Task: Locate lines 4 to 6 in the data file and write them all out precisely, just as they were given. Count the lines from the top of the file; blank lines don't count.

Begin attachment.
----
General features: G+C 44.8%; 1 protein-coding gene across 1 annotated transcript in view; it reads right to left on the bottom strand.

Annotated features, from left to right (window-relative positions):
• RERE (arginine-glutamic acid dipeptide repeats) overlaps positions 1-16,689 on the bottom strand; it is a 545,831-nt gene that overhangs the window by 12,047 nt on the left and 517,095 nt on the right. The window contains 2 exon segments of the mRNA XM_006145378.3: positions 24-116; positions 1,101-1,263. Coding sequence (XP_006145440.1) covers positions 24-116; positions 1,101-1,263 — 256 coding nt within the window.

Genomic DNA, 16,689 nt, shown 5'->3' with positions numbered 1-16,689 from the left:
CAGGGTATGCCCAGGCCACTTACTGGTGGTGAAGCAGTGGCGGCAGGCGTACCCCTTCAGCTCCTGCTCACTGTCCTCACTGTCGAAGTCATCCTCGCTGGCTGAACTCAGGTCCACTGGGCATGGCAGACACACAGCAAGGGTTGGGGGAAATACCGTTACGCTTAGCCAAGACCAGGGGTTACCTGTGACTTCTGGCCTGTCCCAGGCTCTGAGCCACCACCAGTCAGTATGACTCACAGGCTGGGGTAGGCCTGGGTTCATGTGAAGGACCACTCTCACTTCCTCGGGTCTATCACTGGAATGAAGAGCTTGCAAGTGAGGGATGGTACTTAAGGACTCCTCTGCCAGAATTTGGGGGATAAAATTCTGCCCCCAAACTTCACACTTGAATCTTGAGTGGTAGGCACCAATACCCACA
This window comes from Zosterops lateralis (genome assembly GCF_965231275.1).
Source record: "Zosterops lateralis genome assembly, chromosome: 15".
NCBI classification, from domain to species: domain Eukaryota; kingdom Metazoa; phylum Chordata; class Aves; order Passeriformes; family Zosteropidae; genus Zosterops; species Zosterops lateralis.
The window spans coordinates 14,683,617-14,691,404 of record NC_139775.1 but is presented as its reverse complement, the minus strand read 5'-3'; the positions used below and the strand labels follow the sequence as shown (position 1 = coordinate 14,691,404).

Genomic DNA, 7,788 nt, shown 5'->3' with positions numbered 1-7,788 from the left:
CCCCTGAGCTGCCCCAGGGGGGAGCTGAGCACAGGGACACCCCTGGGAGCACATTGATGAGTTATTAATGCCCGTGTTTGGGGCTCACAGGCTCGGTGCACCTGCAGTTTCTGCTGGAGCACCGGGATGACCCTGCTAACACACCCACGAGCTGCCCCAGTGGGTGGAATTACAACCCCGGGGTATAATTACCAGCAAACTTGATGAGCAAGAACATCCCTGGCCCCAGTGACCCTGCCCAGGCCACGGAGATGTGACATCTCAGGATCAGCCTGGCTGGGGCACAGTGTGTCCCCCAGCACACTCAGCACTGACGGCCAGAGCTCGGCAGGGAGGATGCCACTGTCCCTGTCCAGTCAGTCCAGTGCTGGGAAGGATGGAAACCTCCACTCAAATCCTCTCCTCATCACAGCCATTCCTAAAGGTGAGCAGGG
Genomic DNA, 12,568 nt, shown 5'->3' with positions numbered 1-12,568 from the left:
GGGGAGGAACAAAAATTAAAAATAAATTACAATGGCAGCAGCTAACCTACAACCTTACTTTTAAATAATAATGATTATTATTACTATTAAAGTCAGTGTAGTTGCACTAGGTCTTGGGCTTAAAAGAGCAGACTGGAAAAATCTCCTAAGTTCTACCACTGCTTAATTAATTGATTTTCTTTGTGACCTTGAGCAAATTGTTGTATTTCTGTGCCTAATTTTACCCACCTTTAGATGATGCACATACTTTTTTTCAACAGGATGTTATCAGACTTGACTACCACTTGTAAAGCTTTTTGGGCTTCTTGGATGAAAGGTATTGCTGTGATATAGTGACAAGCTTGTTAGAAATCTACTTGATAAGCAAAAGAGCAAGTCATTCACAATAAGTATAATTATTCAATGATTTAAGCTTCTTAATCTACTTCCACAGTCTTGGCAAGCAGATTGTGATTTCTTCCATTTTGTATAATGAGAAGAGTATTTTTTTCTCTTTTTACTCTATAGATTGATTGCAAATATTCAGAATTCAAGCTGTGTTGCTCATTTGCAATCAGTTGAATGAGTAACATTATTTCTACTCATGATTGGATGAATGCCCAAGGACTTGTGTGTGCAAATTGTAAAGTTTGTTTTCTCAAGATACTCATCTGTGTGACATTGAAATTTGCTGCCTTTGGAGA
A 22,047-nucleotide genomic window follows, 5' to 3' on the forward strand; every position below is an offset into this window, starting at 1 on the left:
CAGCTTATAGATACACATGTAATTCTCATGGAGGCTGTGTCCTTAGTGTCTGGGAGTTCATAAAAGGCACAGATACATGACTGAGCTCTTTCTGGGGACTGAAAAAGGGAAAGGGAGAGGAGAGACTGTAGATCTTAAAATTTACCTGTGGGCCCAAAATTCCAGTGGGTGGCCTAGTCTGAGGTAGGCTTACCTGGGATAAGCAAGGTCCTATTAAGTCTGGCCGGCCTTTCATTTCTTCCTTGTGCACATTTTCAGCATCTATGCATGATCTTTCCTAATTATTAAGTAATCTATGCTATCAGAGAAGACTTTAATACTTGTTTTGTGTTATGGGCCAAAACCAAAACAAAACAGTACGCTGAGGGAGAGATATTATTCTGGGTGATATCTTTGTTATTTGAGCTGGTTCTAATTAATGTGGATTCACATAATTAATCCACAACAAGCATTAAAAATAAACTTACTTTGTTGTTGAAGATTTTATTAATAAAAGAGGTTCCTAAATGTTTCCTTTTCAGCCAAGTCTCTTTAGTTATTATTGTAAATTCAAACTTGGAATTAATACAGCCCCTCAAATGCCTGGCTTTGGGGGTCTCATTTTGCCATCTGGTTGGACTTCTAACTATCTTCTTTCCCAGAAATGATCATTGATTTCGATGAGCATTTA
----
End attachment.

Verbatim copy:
Genomic DNA, 16,689 nt, shown 5'->3' with positions numbered 1-16,689 from the left:
CAGGGTATGCCCAGGCCACTTACTGGTGGTGAAGCAGTGGCGGCAGGCGTACCCCTTCAGCTCCTGCTCACTGTCCTCACTGTCGAAGTCATCCTCGCTGGCTGAACTCAGGTCCACTGGGCATGGCAGACACACAGCAAGGGTTGGGGGAAATACCGTTACGCTTAGCCAAGACCAGGGGTTACCTGTGACTTCTGGCCTGTCCCAGGCTCTGAGCCACCACCAGTCAGTATGACTCACAGGCTGGGGTAGGCCTGGGTTCATGTGAAGGACCACTCTCACTTCCTCGGGTCTATCACTGGAATGAAGAGCTTGCAAGTGAGGGATGGTACTTAAGGACTCCTCTGCCAGAATTTGGGGGATAAAATTCTGCCCCCAAACTTCACACTTGAATCTTGAGTGGTAGGCACCAATACCCACA
This window comes from Zosterops lateralis (genome assembly GCF_965231275.1).